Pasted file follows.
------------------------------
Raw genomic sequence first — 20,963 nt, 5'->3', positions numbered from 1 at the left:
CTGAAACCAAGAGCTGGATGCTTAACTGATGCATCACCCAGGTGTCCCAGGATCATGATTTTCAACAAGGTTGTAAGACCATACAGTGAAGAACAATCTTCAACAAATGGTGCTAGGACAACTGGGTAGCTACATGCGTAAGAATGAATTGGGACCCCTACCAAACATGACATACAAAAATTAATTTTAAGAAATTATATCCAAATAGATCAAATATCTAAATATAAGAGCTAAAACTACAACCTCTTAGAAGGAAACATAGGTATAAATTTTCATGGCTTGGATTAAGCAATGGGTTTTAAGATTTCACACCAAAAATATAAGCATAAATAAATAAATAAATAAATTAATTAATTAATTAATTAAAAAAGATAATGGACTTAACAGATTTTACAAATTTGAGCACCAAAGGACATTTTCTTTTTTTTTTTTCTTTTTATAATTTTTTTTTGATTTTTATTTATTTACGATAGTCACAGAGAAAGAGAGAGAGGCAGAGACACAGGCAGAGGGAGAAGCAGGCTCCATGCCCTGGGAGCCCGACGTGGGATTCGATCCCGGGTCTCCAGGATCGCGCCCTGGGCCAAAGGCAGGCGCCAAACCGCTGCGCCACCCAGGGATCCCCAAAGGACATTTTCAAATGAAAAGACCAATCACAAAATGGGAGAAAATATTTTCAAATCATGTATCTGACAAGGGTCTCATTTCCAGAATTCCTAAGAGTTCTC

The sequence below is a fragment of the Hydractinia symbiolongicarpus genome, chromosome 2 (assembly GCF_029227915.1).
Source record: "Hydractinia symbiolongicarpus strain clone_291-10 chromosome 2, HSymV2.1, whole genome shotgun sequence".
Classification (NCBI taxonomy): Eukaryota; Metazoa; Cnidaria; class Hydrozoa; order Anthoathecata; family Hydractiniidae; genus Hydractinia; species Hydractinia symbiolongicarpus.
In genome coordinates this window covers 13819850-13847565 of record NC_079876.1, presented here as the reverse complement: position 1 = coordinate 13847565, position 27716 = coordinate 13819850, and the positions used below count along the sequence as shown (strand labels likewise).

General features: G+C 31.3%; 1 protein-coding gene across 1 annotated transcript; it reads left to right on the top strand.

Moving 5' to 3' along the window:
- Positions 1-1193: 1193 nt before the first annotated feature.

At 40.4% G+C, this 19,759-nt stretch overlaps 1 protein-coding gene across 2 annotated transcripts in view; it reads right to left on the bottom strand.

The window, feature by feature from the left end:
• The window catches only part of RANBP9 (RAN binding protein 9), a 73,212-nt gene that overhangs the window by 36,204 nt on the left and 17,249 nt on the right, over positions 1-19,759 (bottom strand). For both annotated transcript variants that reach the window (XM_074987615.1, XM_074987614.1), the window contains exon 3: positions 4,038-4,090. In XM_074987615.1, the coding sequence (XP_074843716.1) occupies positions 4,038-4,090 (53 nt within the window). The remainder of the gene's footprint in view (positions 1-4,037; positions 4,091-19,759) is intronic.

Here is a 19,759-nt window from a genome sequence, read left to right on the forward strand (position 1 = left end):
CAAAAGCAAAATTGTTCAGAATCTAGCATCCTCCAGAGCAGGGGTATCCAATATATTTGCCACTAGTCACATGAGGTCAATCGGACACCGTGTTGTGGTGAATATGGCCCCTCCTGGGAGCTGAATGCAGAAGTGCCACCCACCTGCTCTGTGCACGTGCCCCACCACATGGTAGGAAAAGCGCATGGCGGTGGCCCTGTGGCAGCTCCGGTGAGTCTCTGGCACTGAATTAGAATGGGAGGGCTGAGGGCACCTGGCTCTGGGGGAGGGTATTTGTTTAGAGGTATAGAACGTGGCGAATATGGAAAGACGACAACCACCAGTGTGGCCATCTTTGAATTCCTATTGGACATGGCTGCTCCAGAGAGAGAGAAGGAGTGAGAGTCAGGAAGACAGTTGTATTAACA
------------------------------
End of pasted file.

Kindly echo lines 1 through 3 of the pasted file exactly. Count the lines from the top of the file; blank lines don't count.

Raw genomic sequence first — 20,963 nt, 5'->3', positions numbered from 1 at the left:
CTGAAACCAAGAGCTGGATGCTTAACTGATGCATCACCCAGGTGTCCCAGGATCATGATTTTCAACAAGGTTGTAAGACCATACAGTGAAGAACAATCTTCAACAAATGGTGCTAGGACAACTGGGTAGCTACATGCGTAAGAATGAATTGGGACCCCTACCAAACATGACATACAAAAATTAATTTTAAGAAATTATATCCAAATAGATCAAATATCTAAATATAAGAGCTAAAACTACAACCTCTTAGAAGGAAACATAGGTATAAATTTTCATGGCTTGGATTAAGCAATGGGTTTTAAGATTTCACACCAAAAATATAAGCATAAATAAATAAATAAATAAATTAATTAATTAATTAATTAAAAAAGATAATGGACTTAACAGATTTTACAAATTTGAGCACCAAAGGACATTTTCTTTTTTTTTTTTCTTTTTATAATTTTTTTTTGATTTTTATTTATTTACGATAGTCACAGAGAAAGAGAGAGAGGCAGAGACACAGGCAGAGGGAGAAGCAGGCTCCATGCCCTGGGAGCCCGACGTGGGATTCGATCCCGGGTCTCCAGGATCGCGCCCTGGGCCAAAGGCAGGCGCCAAACCGCTGCGCCACCCAGGGATCCCCAAAGGACATTTTCAAATGAAAAGACCAATCACAAAATGGGAGAAAATATTTTCAAATCATGTATCTGACAAGGGTCTCATTTCCAGAATTCCTAAGAGTTCTC

The sequence below is a fragment of the Hydractinia symbiolongicarpus genome, chromosome 2 (assembly GCF_029227915.1).